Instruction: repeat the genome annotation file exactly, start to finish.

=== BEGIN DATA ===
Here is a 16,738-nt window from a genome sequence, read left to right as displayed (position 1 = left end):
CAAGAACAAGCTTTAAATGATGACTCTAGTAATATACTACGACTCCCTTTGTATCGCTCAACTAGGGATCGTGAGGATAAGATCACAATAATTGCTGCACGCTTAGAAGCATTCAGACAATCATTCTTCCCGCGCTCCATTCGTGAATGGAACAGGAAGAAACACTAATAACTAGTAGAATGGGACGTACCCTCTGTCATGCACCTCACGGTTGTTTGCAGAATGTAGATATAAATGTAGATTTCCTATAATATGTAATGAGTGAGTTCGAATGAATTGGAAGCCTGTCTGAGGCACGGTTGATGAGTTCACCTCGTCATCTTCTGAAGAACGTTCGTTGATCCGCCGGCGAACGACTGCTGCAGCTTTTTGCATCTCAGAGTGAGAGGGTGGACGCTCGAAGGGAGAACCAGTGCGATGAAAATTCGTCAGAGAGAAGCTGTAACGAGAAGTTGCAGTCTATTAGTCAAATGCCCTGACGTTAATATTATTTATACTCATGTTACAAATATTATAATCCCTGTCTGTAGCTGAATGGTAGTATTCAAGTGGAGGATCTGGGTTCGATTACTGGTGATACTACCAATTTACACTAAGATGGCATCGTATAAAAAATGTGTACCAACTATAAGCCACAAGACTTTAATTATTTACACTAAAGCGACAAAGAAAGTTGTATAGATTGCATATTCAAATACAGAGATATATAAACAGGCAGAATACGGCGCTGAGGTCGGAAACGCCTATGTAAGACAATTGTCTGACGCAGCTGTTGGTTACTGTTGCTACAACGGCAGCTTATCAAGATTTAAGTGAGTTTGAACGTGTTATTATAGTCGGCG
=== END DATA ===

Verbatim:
Here is a 16,738-nt window from a genome sequence, read left to right as displayed (position 1 = left end):
CAAGAACAAGCTTTAAATGATGACTCTAGTAATATACTACGACTCCCTTTGTATCGCTCAACTAGGGATCGTGAGGATAAGATCACAATAATTGCTGCACGCTTAGAAGCATTCAGACAATCATTCTTCCCGCGCTCCATTCGTGAATGGAACAGGAAGAAACACTAATAACTAGTAGAATGGGACGTACCCTCTGTCATGCACCTCACGGTTGTTTGCAGAATGTAGATATAAATGTAGATTTCCTATAATATGTAATGAGTGAGTTCGAATGAATTGGAAGCCTGTCTGAGGCACGGTTGATGAGTTCACCTCGTCATCTTCTGAAGAACGTTCGTTGATCCGCCGGCGAACGACTGCTGCAGCTTTTTGCATCTCAGAGTGAGAGGGTGGACGCTCGAAGGGAGAACCAGTGCGATGAAAATTCGTCAGAGAGAAGCTGTAACGAGAAGTTGCAGTCTATTAGTCAAATGCCCTGACGTTAATATTATTTATACTCATGTTACAAATATTATAATCCCTGTCTGTAGCTGAATGGTAGTATTCAAGTGGAGGATCTGGGTTCGATTACTGGTGATACTACCAATTTACACTAAGATGGCATCGTATAAAAAATGTGTACCAACTATAAGCCACAAGACTTTAATTATTTACACTAAAGCGACAAAGAAAGTTGTATAGATTGCATATTCAAATACAGAGATATATAAACAGGCAGAATACGGCGCTGAGGTCGGAAACGCCTATGTAAGACAATTGTCTGACGCAGCTGTTGGTTACTGTTGCTACAACGGCAGCTTATCAAGATTTAAGTGAGTTTGAACGTGTTATTATAGTCGGCG